White matter microstructure and cognitive function in young women with polycystic ovary syndrome

Rees, D. Aled, Udiawar, Maneesh, Berlot, Rok, Jones, Derek K. and O'Sullivan, Michael J. (2016) White matter microstructure and cognitive function in young women with polycystic ovary syndrome. Journal of Clinical Endocrinology and Metabolism, 101 1: 314-323. doi:10.1210/jc.2015-2318

Author Rees, D. Aled
Udiawar, Maneesh
Berlot, Rok
Jones, Derek K.
O'Sullivan, Michael J.
Title White matter microstructure and cognitive function in young women with polycystic ovary syndrome
Journal name Journal of Clinical Endocrinology and Metabolism   Check publisher's open access policy
ISSN 1945-7197
Publication date 2016-01-01
Year available 2016
Sub-type Article (original research)
DOI 10.1210/jc.2015-2318
Open Access Status DOI
Volume 101
Issue 1
Start page 314
End page 323
Total pages 10
Place of publication Cary, NC United States
Publisher Oxford University Press
Language eng
Formatted abstract
Polycystic ovary syndrome (PCOS) is a disorder characterized by insulin resistance and hyperandrogenism, which leads to an increased risk of type 2 diabetes in later life. Androgens and insulin signaling affect brain function but little is known about brain structure and function in younger adults with PCOS.

To establish whether young women with PCOS display altered white matter microstructure and cognitive function.
Patients, interventions, and main outcome measures:

Eighteen individuals with PCOS (age, 31 ± 6 y; body mass index [BMI] 30 ± 6 kg/m2) and 18 control subjects (age, 31 ± 7 y; BMI, 29 ± 6 kg/m2), matched for age, IQ, and BMI, underwent anthropometric and metabolic evaluation, diffusion tensor MRI, a technique especially sensitive to brain white matter structure, and cognitive assessment. Cognitive scores and white matter diffusion metrics were compared between groups. White matter microstructure was evaluated across the whole white matter skeleton using tract-based spatial statistics. Associations with metabolic indices were also evaluated.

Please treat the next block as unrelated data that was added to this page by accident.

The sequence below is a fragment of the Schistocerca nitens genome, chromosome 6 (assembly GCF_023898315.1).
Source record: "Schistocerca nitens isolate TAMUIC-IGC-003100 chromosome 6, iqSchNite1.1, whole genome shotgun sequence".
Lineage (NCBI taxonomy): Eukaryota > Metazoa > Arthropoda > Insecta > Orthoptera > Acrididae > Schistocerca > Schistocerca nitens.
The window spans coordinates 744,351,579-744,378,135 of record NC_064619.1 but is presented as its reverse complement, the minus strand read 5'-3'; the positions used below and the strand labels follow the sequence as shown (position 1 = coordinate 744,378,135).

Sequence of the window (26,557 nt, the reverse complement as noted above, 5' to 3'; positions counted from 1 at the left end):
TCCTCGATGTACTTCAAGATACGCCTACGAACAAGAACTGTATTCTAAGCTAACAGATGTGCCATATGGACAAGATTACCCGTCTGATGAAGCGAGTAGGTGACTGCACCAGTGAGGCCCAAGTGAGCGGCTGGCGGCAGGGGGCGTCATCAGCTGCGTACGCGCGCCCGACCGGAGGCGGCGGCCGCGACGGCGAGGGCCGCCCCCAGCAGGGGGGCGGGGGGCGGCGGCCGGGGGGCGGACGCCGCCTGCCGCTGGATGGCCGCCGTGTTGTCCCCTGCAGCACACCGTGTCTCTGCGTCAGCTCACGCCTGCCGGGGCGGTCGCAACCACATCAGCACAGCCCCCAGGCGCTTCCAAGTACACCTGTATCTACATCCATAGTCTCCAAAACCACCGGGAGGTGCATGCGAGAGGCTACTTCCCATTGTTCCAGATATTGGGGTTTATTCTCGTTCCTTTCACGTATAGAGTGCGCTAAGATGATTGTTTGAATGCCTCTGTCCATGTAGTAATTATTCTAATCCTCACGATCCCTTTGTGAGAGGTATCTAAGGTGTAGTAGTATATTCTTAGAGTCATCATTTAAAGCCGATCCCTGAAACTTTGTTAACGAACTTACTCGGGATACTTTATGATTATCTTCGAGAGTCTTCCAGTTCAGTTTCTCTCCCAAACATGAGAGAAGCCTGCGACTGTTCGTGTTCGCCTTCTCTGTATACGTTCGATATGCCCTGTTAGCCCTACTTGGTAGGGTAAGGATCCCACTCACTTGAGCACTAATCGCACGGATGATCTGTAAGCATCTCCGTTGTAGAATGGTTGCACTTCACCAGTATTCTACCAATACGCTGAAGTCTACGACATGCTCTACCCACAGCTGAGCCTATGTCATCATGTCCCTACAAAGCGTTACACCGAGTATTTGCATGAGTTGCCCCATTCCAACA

PCOS was associated with a widespread reduction in axial diffusivity (diffusion along the main axis of white matter fibers) and increased tissue volume fraction (the proportion of volume filled by white or grey matter rather than cerebrospinal fluid) in the corpus callosum. Cognitive performance was reduced compared with controls (first principal component, t = 2.9, P = .007), reflecting subtle decrements across a broad range of cognitive tests, despite similar education and premorbid intelligence. In PCOS, there was a reversal of the relationship seen in controls between brain microstructure and both androgens and insulin resistance.

White matter microstructure is altered, and cognitive performance is compromised, in young adults with PCOS. These alterations in brain structure and function are independent of age, education and BMI. If reversible, these changes represent a potential target for treatment.
Keyword Androgens
Polycystic ovary syndrome
Body mass index procedure
Insulin resistance
Mental processes
White matter
Cognitive ability
Q-Index Code C1
Q-Index Status Provisional Code
Institutional Status Non-UQ

Document type: Journal Article
Sub-type: Article (original research)
Collections: HERDC Pre-Audit
Queensland Brain Institute Publications
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Created: Thu, 08 Jun 2017, 13:39:03 EST by Kirstie Asmussen on behalf of Queensland Brain Institute